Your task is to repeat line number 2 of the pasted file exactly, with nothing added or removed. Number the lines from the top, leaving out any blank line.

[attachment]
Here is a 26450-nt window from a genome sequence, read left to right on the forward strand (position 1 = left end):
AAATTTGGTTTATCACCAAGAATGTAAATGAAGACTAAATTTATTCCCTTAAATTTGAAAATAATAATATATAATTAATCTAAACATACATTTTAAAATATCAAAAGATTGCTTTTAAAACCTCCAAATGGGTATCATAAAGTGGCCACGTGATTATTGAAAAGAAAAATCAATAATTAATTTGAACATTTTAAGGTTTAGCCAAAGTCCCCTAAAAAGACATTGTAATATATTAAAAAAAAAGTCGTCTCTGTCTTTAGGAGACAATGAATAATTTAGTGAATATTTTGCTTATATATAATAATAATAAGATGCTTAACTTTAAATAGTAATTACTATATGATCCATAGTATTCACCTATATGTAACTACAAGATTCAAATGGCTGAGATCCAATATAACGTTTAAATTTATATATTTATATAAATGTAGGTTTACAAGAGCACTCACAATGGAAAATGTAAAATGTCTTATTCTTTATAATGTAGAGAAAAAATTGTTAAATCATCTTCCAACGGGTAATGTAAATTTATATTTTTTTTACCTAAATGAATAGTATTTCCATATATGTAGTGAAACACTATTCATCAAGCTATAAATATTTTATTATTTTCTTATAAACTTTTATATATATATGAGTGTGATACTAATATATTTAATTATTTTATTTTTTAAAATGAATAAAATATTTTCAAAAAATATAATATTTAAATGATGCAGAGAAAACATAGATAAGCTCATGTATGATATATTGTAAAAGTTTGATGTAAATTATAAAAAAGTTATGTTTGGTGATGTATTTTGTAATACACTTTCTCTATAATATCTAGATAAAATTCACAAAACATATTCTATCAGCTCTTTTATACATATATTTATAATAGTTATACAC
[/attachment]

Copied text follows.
AAATTTGGTTTATCACCAAGAATGTAAATGAAGACTAAATTTATTCCCTTAAATTTGAAAATAATAATATATAATTAATCTAAACATACATTTTAAAATATCAAAAGATTGCTTTTAAAACCTCCAAATGGGTATCATAAAGTGGCCACGTGATTATTGAAAAGAAAAATCAATAATTAATTTGAACATTTTAAGGTTTAGCCAAAGTCCCCTAAAAAGACATTGTAATATATTAAAAAAAAAGTCGTCTCTGTCTTTAGGAGACAATGAATAATTTAGTGAATATTTTGCTTATATATAATAATAATAAGATGCTTAACTTTAAATAGTAATTACTATATGATCCATAGTATTCACCTATATGTAACTACAAGATTCAAATGGCTGAGATCCAATATAACGTTTAAATTTATATATTTATATAAATGTAGGTTTACAAGAGCACTCACAATGGAAAATGTAAAATGTCTTATTCTTTATAATGTAGAGAAAAAATTGTTAAATCATCTTCCAACGGGTAATGTAAATTTATATTTTTTTTACCTAAATGAATAGTATTTCCATATATGTAGTGAAACACTATTCATCAAGCTATAAATATTTTATTATTTTCTTATAAACTTTTATATATATATGAGTGTGATACTAATATATTTAATTATTTTATTTTTTAAAATGAATAAAATATTTTCAAAAAATATAATATTTAAATGATGCAGAGAAAACATAGATAAGCTCATGTATGATATATTGTAAAAGTTTGATGTAAATTATAAAAAAGTTATGTTTGGTGATGTATTTTGTAATACACTTTCTCTATAATATCTAGATAAAATTCACAAAACATATTCTATCAGCTCTTTTATACATATATTTATAATAGTTATACAC